Consensus Statement from the first Economics of Physical Inactivity Consensus (EPIC) Conference (Vancouver)

Consensus Statement from the first Economics of Physical Inactivity Consensus (EPIC) Conference (Vancouver)

The Economics of Physical Inactivity Consensus (EPIC) group, which includes 5 CHHM members, recently published a consensus statement in the British Journal of Sports Medicine discussing the major topics explored at the ‘Economics of Physical Inactivity Consensus Workshop’ held in Vancouver 2011.

According to the authors, physical inactivity is a pandemic and one of the “most pressing healthcare issues of the 21st century” (Khan, et. al., BJSM 2014).

Given that physical activity is the prescription for the inactivity pandemic, the authors test the economic effectiveness of physical activity and physical activity programs in the same way a pharmoeconomic review of a cancer drug would be tested for effectiveness. Of particular interest they discuss the methodological challenges for health economists in sport and exercise medicine.

Key messages are shared in their conclusions and reproduced here:

  • Physical inactivity is a well-established problem.
  • The economic burden of physical inactivity accounts for 1–3% of total healthcare costs annually.
  • There is high-quality evidence to suggest that physical inactivity can be mitigated; thus costs can be saved.
  • It is currently difficult to determine how much can be saved. This is difficult to determine right now because of methodological challenges specific to conducting economic evaluations of physical inactivity interventions both at an individual and population level.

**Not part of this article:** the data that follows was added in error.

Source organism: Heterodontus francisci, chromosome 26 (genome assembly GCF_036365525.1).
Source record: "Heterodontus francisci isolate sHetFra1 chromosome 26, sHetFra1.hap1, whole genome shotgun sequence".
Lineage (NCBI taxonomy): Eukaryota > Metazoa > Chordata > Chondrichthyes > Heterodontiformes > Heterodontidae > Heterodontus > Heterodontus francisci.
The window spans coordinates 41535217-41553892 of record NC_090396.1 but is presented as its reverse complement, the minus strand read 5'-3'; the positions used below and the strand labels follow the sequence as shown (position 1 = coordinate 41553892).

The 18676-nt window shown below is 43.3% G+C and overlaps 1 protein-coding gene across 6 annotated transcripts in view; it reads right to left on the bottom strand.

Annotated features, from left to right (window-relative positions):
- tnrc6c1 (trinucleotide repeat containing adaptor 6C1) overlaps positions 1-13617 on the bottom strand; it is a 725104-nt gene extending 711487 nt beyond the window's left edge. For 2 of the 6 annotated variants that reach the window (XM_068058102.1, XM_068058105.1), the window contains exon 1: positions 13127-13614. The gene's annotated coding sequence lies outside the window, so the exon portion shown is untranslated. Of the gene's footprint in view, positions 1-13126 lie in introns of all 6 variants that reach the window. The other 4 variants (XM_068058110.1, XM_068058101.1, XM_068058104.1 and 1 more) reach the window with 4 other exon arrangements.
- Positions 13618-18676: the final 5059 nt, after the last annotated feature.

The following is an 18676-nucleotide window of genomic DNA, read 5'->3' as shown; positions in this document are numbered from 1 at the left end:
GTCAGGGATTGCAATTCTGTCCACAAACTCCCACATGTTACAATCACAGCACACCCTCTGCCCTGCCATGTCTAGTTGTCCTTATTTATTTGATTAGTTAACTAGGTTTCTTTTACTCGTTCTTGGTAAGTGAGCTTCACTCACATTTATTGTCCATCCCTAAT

The research priorities should be the following:

o   Rectify the methodological challenges (ie, choice of comparator, adequate power, long enough time horizon to accurately depict health gains/losses, research questions that align with decision-making priorities, accurate assessment of physical inactivity outcomes and cost-utility analysis methodology) discussed in this article to generate high-quality economic evaluation data that will inform future health policy decisions.

o   The economic group should reconvene, possibly in association with the IOC World Congress in Illness and Injury in Sport (2017) or the International Congress on Physical Activity and Public Health (ICPAPH) in 2016 contingent on funding support with the intent of building a consensus on guidelines for economic evaluations of effective physical inactivity interventions.

The EPIC group:

Jennifer C Davis, Evert Verhagen, Stirling Bryan*, Teresa Liu-Ambrose*, Jeff Borland, David Buchner, Marike Hendriks, Richard Weiler, James Morrow Jr, Willem van Mechelen, Steven N Blair, Mike Pratt, Johann Windt*, Hashel al-Tunaiji, Erin Macri*, and Karim Khan*

* incidates CHHM members